The Sting of Tenant Problems
Rentals are fabulous. They create wealth over time. They can become a money pit, but assuming you start right and manage things marginally well, you’ll do okay.
You’ll do better (financially) if you manage the places yourself. On the other hand, arguably you’ll enjoy a greater level of sanity if you get the right property manager in your stead. I have a foot in both camps at present. I am a property manager, I use a property manager, and I’m even in the process of trying to use an assistant to help with properties. If you’re on the front lines of management, you’re going to have to deal with one of the big downsides of rentals – tenants.
Yes, people have a way of jacking up your plans, your day, and your peace. They call and make small issues sound like big problems. So it was no surprise when I got a call late this past summer on a place that I manage. There were bees in the house. My initial thought was “No kidding – bees in the summer?” or “Why are you telling me?”
Anyone in customer service knows you have to hide your inner jackass and put on a friendly face. It turned out it was a couple bees in the kitchen and there had been a bee a few days prior. Naturally I should drop everything, grab my beekeeper suit and head out. I opted for “Okay – let me know if more get in.”
More did get in. The phone rang again in a couple days – the tenant is getting six or seven bees a day in the house. Six or seven? Really? I am naturally skeptical of such claims, yet you can’t dismiss them either. After all even if it’s 3-4 it’s beyond the natural occurrence of summertime and open windows. Something is going on. “I’ll come out tomorrow and take look.”
When I arrive I find the tenant has been so thorough as to keep some dead bees in a sandwich bag so we can identify them. Alrighty! I’m not really interested in taking the “bag-o-bees” home, but I do take a picture in case I want to try my hand at identifying them online.
I look around hoping for a bees’ nest clearly visible on the outside of the house near the kitchen window. No such luck. I find a piece of siding has blown loose and the “bees,” which I actually suspect are Yellow Jackets, are nesting in the wall. Ugh. I’m just dumb enough to try a fix myself, so I try my can of spray that’s supposed to reach like 15 feet. Unfortunately my ammunition falls short of the mark. Putting plan B into action, I call our roofer to take a shot at it from a ladder.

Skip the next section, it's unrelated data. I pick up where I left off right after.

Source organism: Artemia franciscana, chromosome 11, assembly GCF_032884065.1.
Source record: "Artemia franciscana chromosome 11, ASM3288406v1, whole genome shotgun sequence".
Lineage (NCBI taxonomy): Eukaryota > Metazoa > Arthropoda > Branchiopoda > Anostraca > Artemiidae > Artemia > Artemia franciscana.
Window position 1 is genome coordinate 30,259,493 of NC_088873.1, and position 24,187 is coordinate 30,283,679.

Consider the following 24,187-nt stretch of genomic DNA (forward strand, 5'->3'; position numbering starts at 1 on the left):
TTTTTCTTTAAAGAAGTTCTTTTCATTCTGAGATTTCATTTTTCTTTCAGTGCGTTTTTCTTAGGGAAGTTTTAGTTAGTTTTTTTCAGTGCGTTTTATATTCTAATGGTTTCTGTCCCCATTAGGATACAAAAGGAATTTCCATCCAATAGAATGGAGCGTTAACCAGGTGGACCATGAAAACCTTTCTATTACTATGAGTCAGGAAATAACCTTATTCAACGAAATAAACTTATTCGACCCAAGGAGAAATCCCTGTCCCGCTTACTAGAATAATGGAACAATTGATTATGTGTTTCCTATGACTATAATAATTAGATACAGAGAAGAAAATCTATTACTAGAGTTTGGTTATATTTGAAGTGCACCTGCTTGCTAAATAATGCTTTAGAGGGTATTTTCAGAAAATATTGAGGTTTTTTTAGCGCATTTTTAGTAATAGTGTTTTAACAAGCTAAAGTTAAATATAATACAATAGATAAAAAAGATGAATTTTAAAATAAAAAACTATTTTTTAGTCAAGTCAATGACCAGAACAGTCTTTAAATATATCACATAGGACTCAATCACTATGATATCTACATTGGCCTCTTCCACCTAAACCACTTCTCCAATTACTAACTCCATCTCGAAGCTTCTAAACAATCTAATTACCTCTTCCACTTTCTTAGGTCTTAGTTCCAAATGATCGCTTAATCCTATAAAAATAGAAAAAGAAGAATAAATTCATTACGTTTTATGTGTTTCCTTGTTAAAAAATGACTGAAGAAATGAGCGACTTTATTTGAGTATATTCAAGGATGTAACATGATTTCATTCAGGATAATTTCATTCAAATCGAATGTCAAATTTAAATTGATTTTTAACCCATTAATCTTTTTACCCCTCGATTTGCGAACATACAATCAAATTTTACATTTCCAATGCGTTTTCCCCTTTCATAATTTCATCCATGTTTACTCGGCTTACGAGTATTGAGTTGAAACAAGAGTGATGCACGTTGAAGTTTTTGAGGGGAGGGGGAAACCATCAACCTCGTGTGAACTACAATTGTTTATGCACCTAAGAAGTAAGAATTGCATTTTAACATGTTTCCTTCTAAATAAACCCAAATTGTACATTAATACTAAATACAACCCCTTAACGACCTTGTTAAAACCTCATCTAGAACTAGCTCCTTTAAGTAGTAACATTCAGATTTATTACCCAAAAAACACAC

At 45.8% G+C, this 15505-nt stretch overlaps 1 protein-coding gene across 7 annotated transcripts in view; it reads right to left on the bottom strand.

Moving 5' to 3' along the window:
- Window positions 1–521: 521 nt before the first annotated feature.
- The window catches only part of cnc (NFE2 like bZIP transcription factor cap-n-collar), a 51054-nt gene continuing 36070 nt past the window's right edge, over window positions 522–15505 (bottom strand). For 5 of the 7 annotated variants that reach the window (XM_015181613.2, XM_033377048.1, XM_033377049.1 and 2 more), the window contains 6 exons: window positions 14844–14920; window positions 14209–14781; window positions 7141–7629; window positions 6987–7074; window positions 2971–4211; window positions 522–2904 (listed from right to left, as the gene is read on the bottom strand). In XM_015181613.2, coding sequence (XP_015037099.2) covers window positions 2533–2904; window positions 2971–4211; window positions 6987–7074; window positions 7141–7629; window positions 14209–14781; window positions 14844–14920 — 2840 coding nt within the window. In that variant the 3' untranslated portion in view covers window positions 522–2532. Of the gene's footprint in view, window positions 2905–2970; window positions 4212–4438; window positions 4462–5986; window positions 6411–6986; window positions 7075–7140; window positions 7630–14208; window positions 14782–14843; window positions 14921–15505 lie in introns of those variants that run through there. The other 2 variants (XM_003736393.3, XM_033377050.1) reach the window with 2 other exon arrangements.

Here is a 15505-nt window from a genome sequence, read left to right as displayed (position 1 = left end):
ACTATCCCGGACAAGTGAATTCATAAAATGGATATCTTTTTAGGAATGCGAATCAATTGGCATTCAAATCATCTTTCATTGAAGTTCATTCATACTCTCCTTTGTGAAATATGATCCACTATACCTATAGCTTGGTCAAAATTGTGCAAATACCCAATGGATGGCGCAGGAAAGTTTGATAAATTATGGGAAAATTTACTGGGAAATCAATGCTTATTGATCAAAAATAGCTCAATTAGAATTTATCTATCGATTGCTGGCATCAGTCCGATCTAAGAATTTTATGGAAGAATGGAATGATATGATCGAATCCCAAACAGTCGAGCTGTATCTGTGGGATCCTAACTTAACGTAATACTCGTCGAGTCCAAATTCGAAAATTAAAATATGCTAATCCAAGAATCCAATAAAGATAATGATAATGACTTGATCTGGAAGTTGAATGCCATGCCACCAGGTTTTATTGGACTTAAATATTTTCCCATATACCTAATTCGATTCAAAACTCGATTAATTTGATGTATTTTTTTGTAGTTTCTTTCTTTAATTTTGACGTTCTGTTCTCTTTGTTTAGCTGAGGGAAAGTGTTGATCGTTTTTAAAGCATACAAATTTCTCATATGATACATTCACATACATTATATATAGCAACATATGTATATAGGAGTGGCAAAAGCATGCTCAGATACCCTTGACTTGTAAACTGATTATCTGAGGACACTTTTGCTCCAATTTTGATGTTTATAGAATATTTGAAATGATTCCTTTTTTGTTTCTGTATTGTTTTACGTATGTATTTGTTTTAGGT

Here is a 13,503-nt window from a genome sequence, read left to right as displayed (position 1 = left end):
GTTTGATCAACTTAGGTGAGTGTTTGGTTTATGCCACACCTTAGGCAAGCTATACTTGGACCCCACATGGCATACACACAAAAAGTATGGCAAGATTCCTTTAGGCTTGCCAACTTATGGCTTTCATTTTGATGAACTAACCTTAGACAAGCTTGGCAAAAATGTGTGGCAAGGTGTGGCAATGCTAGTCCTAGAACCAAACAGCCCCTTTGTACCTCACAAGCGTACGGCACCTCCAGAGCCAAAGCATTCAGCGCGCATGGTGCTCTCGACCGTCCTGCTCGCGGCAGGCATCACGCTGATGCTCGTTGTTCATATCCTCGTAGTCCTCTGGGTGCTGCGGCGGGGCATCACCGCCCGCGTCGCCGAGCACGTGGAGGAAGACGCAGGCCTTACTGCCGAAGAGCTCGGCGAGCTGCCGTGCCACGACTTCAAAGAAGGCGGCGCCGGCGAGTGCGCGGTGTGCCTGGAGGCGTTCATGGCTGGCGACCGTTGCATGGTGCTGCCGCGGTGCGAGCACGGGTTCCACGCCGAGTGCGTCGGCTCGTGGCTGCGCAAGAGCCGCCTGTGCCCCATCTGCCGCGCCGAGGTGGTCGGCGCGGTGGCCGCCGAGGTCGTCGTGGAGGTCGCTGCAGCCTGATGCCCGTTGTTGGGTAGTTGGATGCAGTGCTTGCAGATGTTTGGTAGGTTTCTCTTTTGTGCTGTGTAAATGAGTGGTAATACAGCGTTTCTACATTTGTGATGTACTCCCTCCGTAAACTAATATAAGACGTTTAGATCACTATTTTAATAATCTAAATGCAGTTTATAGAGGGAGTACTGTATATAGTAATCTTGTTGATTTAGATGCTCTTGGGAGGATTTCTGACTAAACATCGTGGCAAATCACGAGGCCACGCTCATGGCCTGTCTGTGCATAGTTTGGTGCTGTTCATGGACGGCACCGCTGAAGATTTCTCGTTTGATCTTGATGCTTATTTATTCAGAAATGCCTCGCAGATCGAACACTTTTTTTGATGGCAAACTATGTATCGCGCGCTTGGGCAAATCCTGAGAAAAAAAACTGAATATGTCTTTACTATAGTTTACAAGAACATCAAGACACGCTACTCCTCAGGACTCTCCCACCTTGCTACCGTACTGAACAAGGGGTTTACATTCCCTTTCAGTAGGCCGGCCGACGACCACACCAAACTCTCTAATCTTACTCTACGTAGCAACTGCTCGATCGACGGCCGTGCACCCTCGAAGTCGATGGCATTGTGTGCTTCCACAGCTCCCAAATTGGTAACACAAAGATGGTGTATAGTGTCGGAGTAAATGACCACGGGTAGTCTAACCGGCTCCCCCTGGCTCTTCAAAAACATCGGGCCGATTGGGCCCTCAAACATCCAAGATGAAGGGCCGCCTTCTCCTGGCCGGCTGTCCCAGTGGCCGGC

The day following the roofer’s visit I find an early morning voicemail. It sounded like something out of a horror movie. Bees everywhere. Apparently the spraying outside left the bees scurrying away from the poison and finding their way in. I knew this required immediate action, so I headed over with my secret weapon, the vacuum. I was still skeptical as to the number of bees inside.
I arrived and found the claims were inflated, it wasn’t exactly a “swarm”, but still the issue was, nevertheless legitimate. With a long reach vacuum tube I proudly slayed several bees. And wouldn’t you know it I got stung at the very end when I thought the real threat was abated. Can’t let your guard down!
In the end we ultimately had to call in a pest pro to knock out the problem with a guarantee behind their work. That fixed the bee problem, and moreover the problem of the phone calls. Sometimes you just can’t handle it on your own and need to call in the pro. The trick is figuring out which is which. Sometimes even with experience you take a detour down the wrong road a bit.
Oh and by the way, the bee guy said the spray was the wrong approach for a nest you can’t clearly see. Well at least I have a good name for a bee guy now!